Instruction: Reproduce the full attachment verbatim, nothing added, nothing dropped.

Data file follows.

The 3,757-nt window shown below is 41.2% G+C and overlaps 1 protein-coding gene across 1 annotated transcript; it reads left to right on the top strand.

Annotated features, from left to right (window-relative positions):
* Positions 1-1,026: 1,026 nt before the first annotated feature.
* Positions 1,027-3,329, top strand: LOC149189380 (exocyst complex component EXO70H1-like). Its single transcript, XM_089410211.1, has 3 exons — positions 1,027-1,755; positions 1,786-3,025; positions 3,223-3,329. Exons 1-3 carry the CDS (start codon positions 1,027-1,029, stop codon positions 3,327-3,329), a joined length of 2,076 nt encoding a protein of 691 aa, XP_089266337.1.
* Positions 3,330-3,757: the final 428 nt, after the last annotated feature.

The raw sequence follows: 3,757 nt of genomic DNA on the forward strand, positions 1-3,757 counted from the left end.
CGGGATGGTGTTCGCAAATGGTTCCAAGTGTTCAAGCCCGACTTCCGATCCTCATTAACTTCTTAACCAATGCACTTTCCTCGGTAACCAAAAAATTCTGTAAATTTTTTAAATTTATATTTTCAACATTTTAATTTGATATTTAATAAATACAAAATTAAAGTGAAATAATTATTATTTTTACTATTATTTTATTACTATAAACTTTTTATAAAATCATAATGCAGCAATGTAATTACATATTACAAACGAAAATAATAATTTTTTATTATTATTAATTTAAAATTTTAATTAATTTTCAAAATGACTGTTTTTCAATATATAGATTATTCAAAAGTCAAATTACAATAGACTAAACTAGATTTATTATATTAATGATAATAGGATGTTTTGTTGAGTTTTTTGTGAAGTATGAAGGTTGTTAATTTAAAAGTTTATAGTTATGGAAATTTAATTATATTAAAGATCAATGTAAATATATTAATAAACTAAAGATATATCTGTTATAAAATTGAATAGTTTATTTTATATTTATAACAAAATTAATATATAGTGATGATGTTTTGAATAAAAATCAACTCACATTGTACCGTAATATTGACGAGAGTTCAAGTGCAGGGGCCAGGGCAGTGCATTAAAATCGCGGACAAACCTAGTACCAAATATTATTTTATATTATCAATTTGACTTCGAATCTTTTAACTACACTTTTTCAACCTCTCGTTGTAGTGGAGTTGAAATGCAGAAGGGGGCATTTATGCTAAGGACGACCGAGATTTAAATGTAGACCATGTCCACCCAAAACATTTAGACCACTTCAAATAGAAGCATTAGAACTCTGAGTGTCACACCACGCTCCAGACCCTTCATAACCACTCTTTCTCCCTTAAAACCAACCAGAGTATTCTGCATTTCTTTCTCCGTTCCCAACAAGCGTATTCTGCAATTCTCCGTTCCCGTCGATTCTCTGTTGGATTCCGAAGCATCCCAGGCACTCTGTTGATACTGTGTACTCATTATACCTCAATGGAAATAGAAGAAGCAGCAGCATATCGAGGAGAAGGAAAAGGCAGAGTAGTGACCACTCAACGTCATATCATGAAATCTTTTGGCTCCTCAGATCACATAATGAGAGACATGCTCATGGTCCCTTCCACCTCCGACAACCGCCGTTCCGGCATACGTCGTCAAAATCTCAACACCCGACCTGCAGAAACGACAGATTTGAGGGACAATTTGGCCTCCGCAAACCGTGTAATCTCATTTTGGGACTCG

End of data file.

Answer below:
The 3,757-nt window shown below is 41.2% G+C and overlaps 1 protein-coding gene across 1 annotated transcript; it reads left to right on the top strand.

Annotated features, from left to right (window-relative positions):
* Positions 1-1,026: 1,026 nt before the first annotated feature.
* Positions 1,027-3,329, top strand: LOC149189380 (exocyst complex component EXO70H1-like). Its single transcript, XM_089410211.1, has 3 exons — positions 1,027-1,755; positions 1,786-3,025; positions 3,223-3,329. Exons 1-3 carry the CDS (start codon positions 1,027-1,029, stop codon positions 3,327-3,329), a joined length of 2,076 nt encoding a protein of 691 aa, XP_089266337.1.
* Positions 3,330-3,757: the final 428 nt, after the last annotated feature.

The raw sequence follows: 3,757 nt of genomic DNA on the forward strand, positions 1-3,757 counted from the left end.
CGGGATGGTGTTCGCAAATGGTTCCAAGTGTTCAAGCCCGACTTCCGATCCTCATTAACTTCTTAACCAATGCACTTTCCTCGGTAACCAAAAAATTCTGTAAATTTTTTAAATTTATATTTTCAACATTTTAATTTGATATTTAATAAATACAAAATTAAAGTGAAATAATTATTATTTTTACTATTATTTTATTACTATAAACTTTTTATAAAATCATAATGCAGCAATGTAATTACATATTACAAACGAAAATAATAATTTTTTATTATTATTAATTTAAAATTTTAATTAATTTTCAAAATGACTGTTTTTCAATATATAGATTATTCAAAAGTCAAATTACAATAGACTAAACTAGATTTATTATATTAATGATAATAGGATGTTTTGTTGAGTTTTTTGTGAAGTATGAAGGTTGTTAATTTAAAAGTTTATAGTTATGGAAATTTAATTATATTAAAGATCAATGTAAATATATTAATAAACTAAAGATATATCTGTTATAAAATTGAATAGTTTATTTTATATTTATAACAAAATTAATATATAGTGATGATGTTTTGAATAAAAATCAACTCACATTGTACCGTAATATTGACGAGAGTTCAAGTGCAGGGGCCAGGGCAGTGCATTAAAATCGCGGACAAACCTAGTACCAAATATTATTTTATATTATCAATTTGACTTCGAATCTTTTAACTACACTTTTTCAACCTCTCGTTGTAGTGGAGTTGAAATGCAGAAGGGGGCATTTATGCTAAGGACGACCGAGATTTAAATGTAGACCATGTCCACCCAAAACATTTAGACCACTTCAAATAGAAGCATTAGAACTCTGAGTGTCACACCACGCTCCAGACCCTTCATAACCACTCTTTCTCCCTTAAAACCAACCAGAGTATTCTGCATTTCTTTCTCCGTTCCCAACAAGCGTATTCTGCAATTCTCCGTTCCCGTCGATTCTCTGTTGGATTCCGAAGCATCCCAGGCACTCTGTTGATACTGTGTACTCATTATACCTCAATGGAAATAGAAGAAGCAGCAGCATATCGAGGAGAAGGAAAAGGCAGAGTAGTGACCACTCAACGTCATATCATGAAATCTTTTGGCTCCTCAGATCACATAATGAGAGACATGCTCATGGTCCCTTCCACCTCCGACAACCGCCGTTCCGGCATACGTCGTCAAAATCTCAACACCCGACCTGCAGAAACGACAGATTTGAGGGACAATTTGGCCTCCGCAAACCGTGTAATCTCATTTTGGGACTCG